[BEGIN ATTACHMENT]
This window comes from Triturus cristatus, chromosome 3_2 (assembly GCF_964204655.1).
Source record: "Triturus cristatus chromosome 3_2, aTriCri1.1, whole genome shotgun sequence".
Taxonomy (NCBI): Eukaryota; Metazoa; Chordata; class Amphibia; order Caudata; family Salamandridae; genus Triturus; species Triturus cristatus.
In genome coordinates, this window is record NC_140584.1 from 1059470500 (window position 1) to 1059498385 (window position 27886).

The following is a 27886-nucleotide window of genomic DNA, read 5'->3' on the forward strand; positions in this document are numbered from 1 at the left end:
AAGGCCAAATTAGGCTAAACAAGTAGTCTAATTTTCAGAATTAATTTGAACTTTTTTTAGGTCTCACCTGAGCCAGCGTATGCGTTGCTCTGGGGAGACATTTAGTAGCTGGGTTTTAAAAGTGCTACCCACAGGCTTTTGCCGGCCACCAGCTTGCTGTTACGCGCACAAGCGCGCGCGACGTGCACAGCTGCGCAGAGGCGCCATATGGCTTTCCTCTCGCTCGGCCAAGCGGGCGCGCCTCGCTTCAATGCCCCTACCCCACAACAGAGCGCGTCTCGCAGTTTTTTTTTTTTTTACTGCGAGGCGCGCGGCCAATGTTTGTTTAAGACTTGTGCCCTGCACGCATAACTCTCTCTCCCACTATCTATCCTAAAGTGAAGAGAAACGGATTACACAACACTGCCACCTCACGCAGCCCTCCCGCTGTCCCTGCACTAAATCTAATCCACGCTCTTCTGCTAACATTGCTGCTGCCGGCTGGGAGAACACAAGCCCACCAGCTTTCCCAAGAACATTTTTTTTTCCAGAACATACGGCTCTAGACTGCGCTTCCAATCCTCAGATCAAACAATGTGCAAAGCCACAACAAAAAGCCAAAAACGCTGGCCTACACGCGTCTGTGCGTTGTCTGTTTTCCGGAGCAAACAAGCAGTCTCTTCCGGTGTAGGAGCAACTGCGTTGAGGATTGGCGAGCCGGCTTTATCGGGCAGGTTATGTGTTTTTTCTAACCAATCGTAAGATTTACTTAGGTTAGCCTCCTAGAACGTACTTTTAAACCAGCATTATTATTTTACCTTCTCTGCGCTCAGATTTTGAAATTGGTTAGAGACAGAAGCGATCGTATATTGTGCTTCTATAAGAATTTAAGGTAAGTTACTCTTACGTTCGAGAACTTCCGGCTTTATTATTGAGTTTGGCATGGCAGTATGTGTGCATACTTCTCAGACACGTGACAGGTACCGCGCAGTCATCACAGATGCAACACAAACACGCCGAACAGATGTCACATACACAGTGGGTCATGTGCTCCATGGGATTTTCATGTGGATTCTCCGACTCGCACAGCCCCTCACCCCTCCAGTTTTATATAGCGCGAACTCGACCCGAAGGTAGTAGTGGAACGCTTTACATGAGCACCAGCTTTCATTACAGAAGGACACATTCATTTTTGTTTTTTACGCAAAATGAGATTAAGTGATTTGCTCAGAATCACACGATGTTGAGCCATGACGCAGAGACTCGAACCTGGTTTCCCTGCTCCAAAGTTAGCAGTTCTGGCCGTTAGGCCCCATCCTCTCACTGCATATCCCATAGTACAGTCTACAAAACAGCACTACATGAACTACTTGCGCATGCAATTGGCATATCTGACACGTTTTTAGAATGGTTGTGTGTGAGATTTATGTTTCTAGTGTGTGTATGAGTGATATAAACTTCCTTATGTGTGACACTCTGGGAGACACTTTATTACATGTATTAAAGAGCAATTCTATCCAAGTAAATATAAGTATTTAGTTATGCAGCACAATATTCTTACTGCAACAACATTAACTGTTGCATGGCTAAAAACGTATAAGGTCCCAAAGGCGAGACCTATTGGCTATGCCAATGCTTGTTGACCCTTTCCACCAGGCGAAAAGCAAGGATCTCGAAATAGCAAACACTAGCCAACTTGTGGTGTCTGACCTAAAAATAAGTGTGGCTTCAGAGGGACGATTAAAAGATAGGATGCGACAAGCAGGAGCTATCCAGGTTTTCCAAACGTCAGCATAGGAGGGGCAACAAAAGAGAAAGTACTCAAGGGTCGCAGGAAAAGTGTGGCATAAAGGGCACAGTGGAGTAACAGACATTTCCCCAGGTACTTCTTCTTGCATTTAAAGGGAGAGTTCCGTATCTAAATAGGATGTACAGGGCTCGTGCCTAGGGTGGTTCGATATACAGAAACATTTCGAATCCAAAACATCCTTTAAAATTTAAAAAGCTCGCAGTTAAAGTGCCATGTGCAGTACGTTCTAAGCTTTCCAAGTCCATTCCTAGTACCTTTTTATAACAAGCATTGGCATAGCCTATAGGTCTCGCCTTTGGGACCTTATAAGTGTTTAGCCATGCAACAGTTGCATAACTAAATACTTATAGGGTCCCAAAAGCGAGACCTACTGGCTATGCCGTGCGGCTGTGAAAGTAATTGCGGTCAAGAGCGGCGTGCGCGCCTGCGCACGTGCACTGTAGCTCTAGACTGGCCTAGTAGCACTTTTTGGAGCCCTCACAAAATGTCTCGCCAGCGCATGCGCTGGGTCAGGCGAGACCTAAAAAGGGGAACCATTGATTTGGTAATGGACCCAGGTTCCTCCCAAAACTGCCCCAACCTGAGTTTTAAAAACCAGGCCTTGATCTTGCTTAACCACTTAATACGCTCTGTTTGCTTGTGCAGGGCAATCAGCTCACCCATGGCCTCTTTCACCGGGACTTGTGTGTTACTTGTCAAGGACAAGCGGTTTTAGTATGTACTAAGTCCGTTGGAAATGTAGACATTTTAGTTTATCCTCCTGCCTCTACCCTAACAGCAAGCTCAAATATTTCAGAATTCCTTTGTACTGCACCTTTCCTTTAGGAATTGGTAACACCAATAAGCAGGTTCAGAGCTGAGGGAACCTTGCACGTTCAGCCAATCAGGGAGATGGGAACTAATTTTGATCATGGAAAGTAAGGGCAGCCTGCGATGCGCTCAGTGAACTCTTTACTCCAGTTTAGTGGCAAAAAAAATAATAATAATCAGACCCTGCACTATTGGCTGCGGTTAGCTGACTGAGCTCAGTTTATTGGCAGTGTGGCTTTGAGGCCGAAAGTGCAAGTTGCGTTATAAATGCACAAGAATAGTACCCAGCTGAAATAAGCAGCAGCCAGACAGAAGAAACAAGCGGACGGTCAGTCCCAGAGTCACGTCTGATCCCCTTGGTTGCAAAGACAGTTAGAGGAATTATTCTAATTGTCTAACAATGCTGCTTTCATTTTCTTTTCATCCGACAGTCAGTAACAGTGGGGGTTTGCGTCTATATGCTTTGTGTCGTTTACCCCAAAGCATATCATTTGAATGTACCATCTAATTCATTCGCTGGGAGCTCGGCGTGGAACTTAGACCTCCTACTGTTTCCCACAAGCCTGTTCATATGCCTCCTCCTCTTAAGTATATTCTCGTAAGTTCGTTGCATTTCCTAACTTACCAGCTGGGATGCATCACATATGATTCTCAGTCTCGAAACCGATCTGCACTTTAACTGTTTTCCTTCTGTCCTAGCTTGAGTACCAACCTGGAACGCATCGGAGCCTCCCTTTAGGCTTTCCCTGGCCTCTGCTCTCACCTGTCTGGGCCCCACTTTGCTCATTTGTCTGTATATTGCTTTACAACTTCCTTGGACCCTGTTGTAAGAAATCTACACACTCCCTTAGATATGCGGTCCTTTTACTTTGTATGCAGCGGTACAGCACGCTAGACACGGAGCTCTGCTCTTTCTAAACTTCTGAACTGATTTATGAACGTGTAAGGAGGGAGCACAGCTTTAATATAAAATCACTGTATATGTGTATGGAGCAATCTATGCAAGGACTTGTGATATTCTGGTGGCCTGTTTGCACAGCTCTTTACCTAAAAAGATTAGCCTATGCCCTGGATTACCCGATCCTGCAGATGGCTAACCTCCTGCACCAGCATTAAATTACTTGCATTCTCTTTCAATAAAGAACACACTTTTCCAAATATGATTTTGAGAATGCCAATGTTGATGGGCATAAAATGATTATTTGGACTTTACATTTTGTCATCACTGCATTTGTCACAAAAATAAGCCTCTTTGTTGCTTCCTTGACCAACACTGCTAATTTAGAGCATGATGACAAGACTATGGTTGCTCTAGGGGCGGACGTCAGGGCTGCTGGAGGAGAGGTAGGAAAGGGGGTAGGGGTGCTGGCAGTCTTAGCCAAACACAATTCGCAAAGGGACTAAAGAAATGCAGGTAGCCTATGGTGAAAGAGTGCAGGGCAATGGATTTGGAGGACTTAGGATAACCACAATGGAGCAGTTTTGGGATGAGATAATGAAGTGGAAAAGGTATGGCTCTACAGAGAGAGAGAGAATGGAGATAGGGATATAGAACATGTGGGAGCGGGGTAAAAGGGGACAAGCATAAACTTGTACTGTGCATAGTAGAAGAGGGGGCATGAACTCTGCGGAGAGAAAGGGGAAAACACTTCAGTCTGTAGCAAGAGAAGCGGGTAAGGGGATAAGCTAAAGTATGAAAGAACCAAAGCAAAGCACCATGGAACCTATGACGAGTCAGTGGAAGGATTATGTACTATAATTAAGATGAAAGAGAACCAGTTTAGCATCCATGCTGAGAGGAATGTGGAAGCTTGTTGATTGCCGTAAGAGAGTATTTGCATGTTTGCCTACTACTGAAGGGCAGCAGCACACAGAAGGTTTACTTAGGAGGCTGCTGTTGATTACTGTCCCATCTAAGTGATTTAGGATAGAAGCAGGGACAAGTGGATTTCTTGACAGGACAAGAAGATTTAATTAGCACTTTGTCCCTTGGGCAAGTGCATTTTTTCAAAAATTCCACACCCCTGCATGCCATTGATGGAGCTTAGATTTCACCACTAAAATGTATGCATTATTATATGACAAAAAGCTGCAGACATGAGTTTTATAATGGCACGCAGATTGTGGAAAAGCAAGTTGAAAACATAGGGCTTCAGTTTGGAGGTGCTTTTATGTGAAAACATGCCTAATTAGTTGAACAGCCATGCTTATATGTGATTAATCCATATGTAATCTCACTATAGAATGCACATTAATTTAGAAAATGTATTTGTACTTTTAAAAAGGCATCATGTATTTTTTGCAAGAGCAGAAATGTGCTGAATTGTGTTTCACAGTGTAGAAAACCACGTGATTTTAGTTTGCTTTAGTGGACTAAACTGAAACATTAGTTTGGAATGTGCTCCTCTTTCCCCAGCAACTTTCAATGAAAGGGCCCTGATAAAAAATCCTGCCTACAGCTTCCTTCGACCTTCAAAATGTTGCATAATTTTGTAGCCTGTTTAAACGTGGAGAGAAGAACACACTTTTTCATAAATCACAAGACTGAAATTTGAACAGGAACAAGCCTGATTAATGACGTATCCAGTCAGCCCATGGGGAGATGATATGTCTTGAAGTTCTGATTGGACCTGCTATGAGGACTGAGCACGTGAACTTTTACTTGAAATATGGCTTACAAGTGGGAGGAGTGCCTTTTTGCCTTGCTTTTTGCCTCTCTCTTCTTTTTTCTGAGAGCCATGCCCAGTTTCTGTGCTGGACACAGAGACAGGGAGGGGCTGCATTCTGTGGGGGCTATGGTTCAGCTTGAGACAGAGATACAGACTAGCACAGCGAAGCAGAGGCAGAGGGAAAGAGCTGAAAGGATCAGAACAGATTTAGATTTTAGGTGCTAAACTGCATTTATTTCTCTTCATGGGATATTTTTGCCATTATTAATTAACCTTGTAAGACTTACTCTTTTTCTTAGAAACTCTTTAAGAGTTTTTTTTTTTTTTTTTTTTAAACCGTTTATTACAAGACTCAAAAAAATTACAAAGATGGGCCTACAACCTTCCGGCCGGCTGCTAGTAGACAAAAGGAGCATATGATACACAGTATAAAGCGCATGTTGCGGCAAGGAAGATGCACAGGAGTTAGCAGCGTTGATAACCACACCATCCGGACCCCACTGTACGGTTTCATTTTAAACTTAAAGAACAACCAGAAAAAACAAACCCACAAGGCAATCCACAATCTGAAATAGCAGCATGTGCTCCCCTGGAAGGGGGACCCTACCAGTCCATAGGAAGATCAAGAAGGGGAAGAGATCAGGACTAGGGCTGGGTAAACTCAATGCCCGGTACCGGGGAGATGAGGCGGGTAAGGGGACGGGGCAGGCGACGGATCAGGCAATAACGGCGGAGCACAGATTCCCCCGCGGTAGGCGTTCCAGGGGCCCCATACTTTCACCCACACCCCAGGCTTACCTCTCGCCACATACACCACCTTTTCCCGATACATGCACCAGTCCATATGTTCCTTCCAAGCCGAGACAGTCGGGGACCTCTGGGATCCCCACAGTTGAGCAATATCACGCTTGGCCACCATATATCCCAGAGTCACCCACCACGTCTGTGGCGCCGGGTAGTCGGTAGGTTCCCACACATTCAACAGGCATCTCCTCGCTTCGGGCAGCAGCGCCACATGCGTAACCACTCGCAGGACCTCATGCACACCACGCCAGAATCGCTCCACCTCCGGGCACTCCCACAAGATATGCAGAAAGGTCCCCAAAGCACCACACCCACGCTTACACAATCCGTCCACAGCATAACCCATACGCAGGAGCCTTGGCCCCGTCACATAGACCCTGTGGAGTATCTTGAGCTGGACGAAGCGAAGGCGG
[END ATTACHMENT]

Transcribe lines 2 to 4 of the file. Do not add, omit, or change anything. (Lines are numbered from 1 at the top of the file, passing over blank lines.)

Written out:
Source record: "Triturus cristatus chromosome 3_2, aTriCri1.1, whole genome shotgun sequence".
Taxonomy (NCBI): Eukaryota; Metazoa; Chordata; class Amphibia; order Caudata; family Salamandridae; genus Triturus; species Triturus cristatus.
In genome coordinates, this window is record NC_140584.1 from 1059470500 (window position 1) to 1059498385 (window position 27886).